Growing up I lived in the same house until I left for college. I remember my dad catching the bus down the street, and taking it to the station for the train into San Francisco. When I entered college, I thought I would be in the same job for a long time after I graduated. I have now graduated from college, gotten married, started a family, and have a career. It’s clear to me now that it will be a process to get to the state my dad was at. I will need to make goals and achieve them to progress.
Based on the National Longitudinal Surveys conducted by the Bureau of Labor Statistics, we can see that as people get older, they change jobs less frequently. Which category are you in? Which categories are members of your team in? No matter where your team is at, it is important to keep in mind that you want them to succeed in what they do. How can everyone improve their skills? By Setting Goals—personal and career goals. As a member of a team, you set your own goals and motivate others to achieve theirs.
Do you have your own goals, and do you know what goals your team members have? Are goals discussed on a regular basis? If the subject is never approached, then nobody will be helping anyone else to achieve their goals. Even worse, your team members might not even have goals. What do you do then? As a member of a team, promote an environment for open communication. Goals should not be hidden in the back corner of a closet, instead bring them out so others can help. Work environments have changed, and it is not certain that they will all return to how they were. Now is a good time to start a habit of checking in with others on goals. This might be to get feedback or to motivate others to keep focus on theirs.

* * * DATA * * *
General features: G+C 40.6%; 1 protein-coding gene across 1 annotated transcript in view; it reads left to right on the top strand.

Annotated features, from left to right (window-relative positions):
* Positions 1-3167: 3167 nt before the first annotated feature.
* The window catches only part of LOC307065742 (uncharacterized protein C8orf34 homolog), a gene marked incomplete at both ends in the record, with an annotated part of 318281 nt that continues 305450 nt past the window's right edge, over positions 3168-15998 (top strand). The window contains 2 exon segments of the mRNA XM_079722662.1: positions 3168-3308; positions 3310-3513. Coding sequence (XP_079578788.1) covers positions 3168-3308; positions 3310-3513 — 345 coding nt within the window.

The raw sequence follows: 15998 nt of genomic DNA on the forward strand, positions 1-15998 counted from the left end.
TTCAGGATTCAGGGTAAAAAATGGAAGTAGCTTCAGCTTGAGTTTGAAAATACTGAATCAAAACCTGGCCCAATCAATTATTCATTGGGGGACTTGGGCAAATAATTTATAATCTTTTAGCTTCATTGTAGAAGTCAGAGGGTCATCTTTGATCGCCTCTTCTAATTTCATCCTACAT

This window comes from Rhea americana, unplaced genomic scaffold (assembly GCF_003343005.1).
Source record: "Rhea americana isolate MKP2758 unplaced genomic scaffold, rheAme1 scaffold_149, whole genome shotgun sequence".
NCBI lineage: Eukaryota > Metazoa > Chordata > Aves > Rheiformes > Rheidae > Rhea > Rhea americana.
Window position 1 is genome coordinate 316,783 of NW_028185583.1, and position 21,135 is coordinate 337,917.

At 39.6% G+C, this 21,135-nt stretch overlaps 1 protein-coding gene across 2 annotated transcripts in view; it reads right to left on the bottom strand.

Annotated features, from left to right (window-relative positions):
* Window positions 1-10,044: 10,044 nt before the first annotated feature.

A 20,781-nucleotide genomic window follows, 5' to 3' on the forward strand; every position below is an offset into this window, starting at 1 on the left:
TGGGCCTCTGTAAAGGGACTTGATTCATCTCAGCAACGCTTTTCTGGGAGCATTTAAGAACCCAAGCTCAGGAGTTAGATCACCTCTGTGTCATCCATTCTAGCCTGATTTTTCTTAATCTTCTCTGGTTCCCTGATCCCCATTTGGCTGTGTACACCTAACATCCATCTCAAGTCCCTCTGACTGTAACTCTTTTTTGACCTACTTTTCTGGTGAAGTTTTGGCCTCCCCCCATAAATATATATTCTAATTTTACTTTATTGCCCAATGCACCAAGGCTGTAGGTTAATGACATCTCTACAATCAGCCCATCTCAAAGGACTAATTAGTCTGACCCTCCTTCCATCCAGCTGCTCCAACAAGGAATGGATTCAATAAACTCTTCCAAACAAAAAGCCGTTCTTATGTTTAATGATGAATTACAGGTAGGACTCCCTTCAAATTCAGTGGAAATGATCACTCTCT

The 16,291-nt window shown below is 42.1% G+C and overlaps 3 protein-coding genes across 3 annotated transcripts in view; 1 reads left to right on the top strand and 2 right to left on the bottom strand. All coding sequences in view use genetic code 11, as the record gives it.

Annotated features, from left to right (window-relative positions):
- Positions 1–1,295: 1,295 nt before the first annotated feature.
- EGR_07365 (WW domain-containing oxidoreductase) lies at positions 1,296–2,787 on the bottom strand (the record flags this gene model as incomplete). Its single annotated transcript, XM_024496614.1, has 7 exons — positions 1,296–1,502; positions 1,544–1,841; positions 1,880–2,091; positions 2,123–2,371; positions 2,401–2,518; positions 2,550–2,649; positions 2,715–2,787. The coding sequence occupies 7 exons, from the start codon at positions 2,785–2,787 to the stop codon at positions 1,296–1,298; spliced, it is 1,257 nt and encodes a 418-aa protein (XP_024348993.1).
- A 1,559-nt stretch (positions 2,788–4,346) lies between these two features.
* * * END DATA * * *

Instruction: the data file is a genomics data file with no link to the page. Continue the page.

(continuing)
A good start to helping your team develop strong goals is with a Team Rater feedback survey, collecting feedback on how you interact with your team and how your team works as a whole. You can try the Team Rater Solo version which won’t involve anyone from your team. You can start this process anonymously to start getting feedback and see what areas you might want to focus on.
Keep the following in mind when helping others to develop a plan. Goals should be well-defined, written down, and read out loud.
Let’s use a well-known acronym: SMART.
What exactly will be done? Are there steps to complete?
What data can be measured?
Is it achievable? We want to have goals that make us stretch ourselves, but at the same time, it needs to be something that can truly be achieved.
What is the overall picture? Make sure the goal is in line to help progress to the overall goal.
When will the goal be done? Make sure there is a timeframe defined so that it is known when it will be done.
Talking is great. But what happens when the conversation is over, and everyone moves on to other things? Will everything be remembered next week or the week after? Let’s not lose anything from that great conversation we had. Make sure it is written down so it can be referenced later.
Read Out Loud
This might sound silly but reading it out loud will help. Everyone retains information in different ways. Having discussed and written it down we are starting to commit it to memory now. Reading it out loud will further cement it into our memory.
Once this goal is established your work is not over. Keep in mind that you need to own the goal. You need to keep it moving. As a member of the team, you can check in with team members to see what progress is being made on their goals and give encouragement or feedback as needed.
For you and your team to develop and be successful, remember you should have well-defined goals that are SMART. These goals should be written down and read out loud.
My younger self thought finishing school would make me ready for everything. I now know that it is a path of continually improving and refining. Along that path, goals are made and feedback is both given and received. You and your team can focus on progress and not perfection resulting in overall success.